But in the face of this need to labour hard, I found time to simply ROCK, because, without the 'right rock 'n' roll' of university life, I might as well be do some home Open University course, and that just ain't cool.
So my message is a simple one: party hard, pray harder, then do a bit of work and all will hopefully be fine.
Arabella Penwarden, nursing, Plymouth University
Well, the baby is due some time this week and I have finished my first clinical placement and two modules (and feel exhausted).
We are back in lectures now and have been comparing notes on our respective placements. I had a wonderful time on a surgical ward, where everyone was very welcoming and really made me feel part of the team.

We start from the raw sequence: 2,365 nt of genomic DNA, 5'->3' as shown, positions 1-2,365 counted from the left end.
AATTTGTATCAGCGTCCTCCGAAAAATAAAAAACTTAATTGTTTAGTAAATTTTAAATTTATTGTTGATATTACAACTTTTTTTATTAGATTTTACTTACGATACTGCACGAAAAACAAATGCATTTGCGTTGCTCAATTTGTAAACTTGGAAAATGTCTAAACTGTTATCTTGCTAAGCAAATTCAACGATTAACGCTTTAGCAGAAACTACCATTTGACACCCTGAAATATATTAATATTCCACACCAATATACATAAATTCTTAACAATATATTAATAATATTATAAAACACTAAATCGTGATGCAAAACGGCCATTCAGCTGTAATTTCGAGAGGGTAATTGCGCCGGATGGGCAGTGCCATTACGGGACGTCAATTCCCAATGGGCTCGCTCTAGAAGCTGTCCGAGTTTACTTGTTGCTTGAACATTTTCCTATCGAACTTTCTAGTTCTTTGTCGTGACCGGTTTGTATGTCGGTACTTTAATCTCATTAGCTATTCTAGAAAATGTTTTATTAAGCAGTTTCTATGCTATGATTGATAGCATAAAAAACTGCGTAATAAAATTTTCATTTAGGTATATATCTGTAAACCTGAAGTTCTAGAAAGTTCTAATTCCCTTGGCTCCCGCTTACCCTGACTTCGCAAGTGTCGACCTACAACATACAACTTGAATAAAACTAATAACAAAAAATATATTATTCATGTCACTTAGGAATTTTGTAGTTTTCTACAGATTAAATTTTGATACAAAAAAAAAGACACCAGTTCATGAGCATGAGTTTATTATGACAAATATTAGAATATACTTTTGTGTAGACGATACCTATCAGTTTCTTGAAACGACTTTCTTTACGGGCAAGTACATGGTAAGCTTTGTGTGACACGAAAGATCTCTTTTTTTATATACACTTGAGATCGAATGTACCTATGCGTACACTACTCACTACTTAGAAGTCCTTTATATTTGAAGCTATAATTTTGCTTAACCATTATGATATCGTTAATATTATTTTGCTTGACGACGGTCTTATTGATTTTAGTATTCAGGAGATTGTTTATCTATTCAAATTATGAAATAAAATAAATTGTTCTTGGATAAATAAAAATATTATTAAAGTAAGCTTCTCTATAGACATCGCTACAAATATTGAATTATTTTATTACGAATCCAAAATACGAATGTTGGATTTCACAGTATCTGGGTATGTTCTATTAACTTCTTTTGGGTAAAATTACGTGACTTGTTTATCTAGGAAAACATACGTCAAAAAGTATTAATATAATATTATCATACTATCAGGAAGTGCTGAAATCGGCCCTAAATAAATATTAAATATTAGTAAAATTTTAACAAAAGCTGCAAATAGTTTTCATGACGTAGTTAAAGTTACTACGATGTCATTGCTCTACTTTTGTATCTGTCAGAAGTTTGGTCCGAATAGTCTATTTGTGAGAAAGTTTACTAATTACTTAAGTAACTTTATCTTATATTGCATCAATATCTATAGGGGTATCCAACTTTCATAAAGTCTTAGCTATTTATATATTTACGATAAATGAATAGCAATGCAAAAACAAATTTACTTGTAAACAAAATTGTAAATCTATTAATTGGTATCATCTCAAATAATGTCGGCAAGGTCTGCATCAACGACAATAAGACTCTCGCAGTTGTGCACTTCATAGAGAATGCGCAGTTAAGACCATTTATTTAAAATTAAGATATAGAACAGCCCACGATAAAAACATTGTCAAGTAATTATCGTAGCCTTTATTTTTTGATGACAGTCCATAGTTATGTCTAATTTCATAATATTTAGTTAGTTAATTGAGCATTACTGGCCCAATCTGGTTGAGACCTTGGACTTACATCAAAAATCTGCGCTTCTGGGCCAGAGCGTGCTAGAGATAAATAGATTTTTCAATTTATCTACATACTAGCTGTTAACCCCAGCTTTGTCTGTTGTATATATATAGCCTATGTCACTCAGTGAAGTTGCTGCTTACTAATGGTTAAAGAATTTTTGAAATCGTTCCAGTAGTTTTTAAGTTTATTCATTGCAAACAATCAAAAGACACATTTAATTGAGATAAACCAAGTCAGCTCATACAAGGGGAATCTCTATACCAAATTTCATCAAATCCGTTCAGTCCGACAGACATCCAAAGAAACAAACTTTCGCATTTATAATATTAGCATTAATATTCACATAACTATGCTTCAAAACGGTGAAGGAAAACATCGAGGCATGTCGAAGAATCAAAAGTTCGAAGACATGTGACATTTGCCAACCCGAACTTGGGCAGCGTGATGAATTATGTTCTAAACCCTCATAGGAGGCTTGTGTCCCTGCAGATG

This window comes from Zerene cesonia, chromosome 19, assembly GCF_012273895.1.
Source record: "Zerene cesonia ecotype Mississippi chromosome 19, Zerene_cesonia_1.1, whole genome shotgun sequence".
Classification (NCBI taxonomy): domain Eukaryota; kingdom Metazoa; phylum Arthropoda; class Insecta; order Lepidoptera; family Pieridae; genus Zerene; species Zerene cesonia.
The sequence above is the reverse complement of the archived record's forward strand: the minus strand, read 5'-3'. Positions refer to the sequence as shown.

Placement definitely seems to be the best part of our training so far. The course in general feels really inadequate for preparing us to qualify and is crammed full of quasi-academic lectures that don't give enough time or attention to proper subjects like biology, which is actually extremely well taught at our campus.
This concentration on tangential subjects is extremely frustrating, as students tend to get a lot of flack for the inadequacies of the course, when in fact we have no control over it.
Lots of us would like to see a return to the old style of training when you were
actually employed and counted within the numbers.
At the moment I just don't think the training is stringent or good enough.